Pippen, you get a big THANK YOU from me for at least noticing they are 'big talkers'.
I often end up with darling older couples in my office (at tax time) that truly look forward to seeing me each year. Some of these people have been with my firm since they filed their first return, opened and closed their businesses with us, and now I'm doing their fairly simple return for a little retirement income. One in particular, the return takes me only five minutes. I book and hour and a half to see the client because of the conversations. I remind myself when I'm hearing the gross details of a knee surgury or grand baby's potty training that I owe the client the respect that comes with doing decades of business with my company. I can tolerate a LOT of 'small talk'. So on some level, the professional owes you some face time just for being the customer. Some times a new client is just trying to find common ground as most people seem a little intimidated at first by taxes. Plus most of us accountant types come off as a bit grouchy when really we are just in deep thought. Any professional worth his/her salt knows how to reel these things back to the business at hand and how to close the deal. I have one client who was born in a far away country. I could listen to him tell me about "the old country" all day, so it maybe the professional really just likes your parents. =)
Also, I'm an exception in my industry as I don't bill by 15 min. periods. Perhaps the lawyer didn't mind taking up his day with small talk as he'd bill for all time spent with client, not just time used for matter at hand.
If you are their ride, then you simply must insist that you have to xyz at such and such a time. Begin leaving 15 mins prior to when you have to, and just don't shut up about it. It seems strange that to stop other talking you have to out talk them. Politely, of course. You just have to be determined no one will bean dip you from the course of leaving. Most professionals will help you with this. I'm surpised a busy professional would say "oh I dont' mind another story!" Usually if an adult child or care taker is kind enough to open this door for me, I jump thru politely with both feet - "oh, as much as I'd love to hear about your neighbor's dog's groomer's trash mans' new house's tile grout choices, (adult child) is correct, we don't have much time, so let's go ahead and discuss these stocks you sold for a big profit this year......"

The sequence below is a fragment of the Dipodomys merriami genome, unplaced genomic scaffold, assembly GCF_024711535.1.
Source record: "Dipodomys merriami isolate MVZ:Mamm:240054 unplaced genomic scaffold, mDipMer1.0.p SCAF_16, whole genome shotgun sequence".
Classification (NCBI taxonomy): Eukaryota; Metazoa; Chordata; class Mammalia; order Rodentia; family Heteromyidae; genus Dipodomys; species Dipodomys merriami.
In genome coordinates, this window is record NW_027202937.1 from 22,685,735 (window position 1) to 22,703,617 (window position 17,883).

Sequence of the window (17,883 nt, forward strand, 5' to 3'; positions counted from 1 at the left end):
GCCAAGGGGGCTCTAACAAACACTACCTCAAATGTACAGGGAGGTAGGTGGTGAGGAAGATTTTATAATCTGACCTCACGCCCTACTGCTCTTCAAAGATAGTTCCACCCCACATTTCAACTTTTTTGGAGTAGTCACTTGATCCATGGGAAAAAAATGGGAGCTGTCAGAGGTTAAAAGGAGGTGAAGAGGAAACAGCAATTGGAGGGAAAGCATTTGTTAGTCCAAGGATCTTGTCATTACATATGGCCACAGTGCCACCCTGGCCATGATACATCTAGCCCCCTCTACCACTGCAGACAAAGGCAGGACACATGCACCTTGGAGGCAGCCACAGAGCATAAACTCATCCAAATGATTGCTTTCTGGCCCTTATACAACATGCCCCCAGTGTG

If you are not their ride, it is still the same solution. Sign what you need to and get out. Most professionals have fail safes to get rid of long winded clients (I know my direct boss's client list so well that I know when to trigger the 'alarm') Every office has a different 'alarm', but all of the ones I've worked in there is always one person that knows how to make a call from a break room phone to the front desk, thus resulting in saving a partner with an "emergency call from out of town". Or whatever. One firm I worked at we only used the 'alarm' when told to, via a private message to our personal workstation computer that would tell us when to come into the senior partners office and what to say, etc. to clear the room. However, this was only after the senior partner had determined enough time had passed for a heafty bill. He knew he couldnt' get away with billing people for 2 - 3 hours of 'small talk'. Depending on your parents relationship with the service provider you might mention how billing usually works (be careful here as I had a rather rude adult child say this sort of thing to her very sweet mother. I didn't care for the grown child or how she spoke to her mother, especially about how she couldnt wait until she was dead so she could have at her money. I happily exclaimed that of course my firm does not bill Mrs. Sweet Lady by time, she had a flat fee of $35.00 for 1040 preparation each year and her bill had not changed in ten years and would not be changing. Adult daughter was really mad after that as I knew what she was paying at another firm for tax prep and hers was easier than her mom's. Adult daughter had already been fired from my firm.)